A CT scan is a type of medical imaging tool that uses X-rays to create detailed images of the inside of your body. CT scans are often used to determine the extent and location of tumors or other health problems.
What is a Lung Cancer CT Scan?
A lung cancer ct scan can help your doctor determine if cancer has spread to other parts of your body. The scan can also identify any potential health complications related to cancer, such as fluid in the lungs (pulmonary edema) or tumors near vital organs (metastases). A Lung cancer CT scans use a series of X-rays to create a three-dimensional image of the lungs. The scan can help doctors see whether any cancer is present and how large it is.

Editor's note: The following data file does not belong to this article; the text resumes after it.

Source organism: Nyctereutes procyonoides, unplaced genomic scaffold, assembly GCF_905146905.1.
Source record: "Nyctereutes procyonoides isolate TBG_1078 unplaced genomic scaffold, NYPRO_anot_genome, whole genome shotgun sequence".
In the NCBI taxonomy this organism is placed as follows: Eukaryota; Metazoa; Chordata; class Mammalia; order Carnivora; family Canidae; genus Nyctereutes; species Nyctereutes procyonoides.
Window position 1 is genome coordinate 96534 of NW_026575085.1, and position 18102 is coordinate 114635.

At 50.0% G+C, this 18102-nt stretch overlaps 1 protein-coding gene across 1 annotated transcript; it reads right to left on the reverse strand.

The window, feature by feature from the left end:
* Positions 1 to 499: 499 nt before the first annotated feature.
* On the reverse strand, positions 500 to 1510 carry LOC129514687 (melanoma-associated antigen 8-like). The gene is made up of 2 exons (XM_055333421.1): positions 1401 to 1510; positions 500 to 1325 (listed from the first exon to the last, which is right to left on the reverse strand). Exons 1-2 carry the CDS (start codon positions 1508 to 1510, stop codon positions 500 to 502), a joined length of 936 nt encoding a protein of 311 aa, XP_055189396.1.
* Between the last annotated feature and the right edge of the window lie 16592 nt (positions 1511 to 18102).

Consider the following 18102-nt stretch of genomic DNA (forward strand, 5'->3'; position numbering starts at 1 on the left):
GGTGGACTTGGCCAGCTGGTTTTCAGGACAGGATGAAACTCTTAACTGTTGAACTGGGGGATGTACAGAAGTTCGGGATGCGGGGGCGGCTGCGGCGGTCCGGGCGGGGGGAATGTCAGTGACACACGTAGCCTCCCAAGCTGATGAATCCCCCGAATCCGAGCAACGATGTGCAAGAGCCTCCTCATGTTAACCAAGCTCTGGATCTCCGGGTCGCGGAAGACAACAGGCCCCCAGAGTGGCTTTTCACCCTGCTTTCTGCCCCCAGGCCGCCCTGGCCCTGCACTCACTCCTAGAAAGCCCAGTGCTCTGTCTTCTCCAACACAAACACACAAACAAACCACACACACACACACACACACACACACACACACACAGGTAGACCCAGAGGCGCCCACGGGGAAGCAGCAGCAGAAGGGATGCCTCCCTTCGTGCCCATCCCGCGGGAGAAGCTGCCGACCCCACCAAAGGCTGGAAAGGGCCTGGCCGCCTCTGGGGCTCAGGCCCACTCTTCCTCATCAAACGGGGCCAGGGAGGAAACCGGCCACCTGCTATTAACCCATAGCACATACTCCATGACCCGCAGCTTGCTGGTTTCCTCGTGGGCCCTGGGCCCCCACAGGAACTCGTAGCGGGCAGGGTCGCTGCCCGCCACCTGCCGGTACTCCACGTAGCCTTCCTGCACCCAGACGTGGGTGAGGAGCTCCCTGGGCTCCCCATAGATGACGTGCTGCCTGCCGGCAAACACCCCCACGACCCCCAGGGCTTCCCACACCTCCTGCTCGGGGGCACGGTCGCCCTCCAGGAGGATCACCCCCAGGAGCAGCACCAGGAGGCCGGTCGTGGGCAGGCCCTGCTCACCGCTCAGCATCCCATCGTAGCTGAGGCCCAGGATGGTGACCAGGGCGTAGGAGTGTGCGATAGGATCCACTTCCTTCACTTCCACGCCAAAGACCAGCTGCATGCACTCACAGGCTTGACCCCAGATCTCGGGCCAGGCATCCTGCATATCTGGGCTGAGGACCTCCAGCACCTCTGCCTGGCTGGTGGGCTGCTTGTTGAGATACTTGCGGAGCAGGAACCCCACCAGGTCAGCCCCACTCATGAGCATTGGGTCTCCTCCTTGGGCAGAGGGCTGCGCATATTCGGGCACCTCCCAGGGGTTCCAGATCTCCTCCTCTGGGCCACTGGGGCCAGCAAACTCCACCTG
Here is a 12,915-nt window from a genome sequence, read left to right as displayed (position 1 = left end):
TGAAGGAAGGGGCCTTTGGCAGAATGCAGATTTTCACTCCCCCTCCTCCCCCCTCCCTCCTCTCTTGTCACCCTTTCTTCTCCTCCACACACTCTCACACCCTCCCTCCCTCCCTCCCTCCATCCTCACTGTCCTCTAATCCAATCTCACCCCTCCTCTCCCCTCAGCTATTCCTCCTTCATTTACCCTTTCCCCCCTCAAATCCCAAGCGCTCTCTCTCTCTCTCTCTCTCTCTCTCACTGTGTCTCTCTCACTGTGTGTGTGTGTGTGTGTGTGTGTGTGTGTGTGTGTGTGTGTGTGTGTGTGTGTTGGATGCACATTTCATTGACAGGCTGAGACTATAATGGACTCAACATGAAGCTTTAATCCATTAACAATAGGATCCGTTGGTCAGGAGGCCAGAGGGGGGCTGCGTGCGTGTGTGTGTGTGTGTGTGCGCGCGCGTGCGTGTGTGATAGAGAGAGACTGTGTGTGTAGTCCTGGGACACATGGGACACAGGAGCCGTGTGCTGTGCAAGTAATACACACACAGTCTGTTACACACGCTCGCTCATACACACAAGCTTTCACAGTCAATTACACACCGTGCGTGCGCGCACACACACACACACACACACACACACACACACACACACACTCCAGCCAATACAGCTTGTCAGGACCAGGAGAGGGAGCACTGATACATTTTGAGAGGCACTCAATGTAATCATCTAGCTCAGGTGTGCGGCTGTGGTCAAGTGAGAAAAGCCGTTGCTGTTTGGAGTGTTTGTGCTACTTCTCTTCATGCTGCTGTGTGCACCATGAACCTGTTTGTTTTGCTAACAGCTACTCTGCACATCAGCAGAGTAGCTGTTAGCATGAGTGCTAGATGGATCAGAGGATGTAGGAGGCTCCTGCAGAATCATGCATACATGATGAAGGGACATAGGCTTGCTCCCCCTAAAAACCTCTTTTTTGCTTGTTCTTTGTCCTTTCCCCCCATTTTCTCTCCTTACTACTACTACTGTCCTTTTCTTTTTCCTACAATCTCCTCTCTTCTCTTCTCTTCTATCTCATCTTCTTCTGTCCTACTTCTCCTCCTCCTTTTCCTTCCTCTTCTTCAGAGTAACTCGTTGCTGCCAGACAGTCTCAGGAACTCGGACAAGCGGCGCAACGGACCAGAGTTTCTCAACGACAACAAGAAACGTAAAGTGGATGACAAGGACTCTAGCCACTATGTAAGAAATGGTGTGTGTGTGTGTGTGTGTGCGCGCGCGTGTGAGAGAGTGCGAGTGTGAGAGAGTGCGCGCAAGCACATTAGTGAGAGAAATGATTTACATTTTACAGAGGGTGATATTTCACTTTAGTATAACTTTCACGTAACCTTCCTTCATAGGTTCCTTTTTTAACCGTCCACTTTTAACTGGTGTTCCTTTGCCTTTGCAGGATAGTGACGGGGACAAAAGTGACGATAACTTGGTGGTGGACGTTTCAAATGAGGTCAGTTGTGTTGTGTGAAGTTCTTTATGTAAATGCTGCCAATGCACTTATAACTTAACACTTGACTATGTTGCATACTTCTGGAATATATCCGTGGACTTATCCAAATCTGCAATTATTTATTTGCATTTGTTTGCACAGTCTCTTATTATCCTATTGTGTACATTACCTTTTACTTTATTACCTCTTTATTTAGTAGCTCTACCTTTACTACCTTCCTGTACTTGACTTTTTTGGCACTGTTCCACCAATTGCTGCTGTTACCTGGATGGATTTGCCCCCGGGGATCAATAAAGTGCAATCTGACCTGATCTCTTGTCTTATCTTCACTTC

There are many things that you need to know about a CT scan if you are considering having it done to check for lung cancer.
First and foremost, a CT scan is an extremely detailed image of your internal organs. This means that it can be used to detect small tumors or abnormalities in your lungs even if they are not readily visible on other imaging tests such as x-rays or MRI scans.
CT scans are also very useful for staging your disease. This means that the doctor can determine how far along the tumor is and what stage it is in based on the images taken during the scan. Staging information helps determine which treatment options are best for you.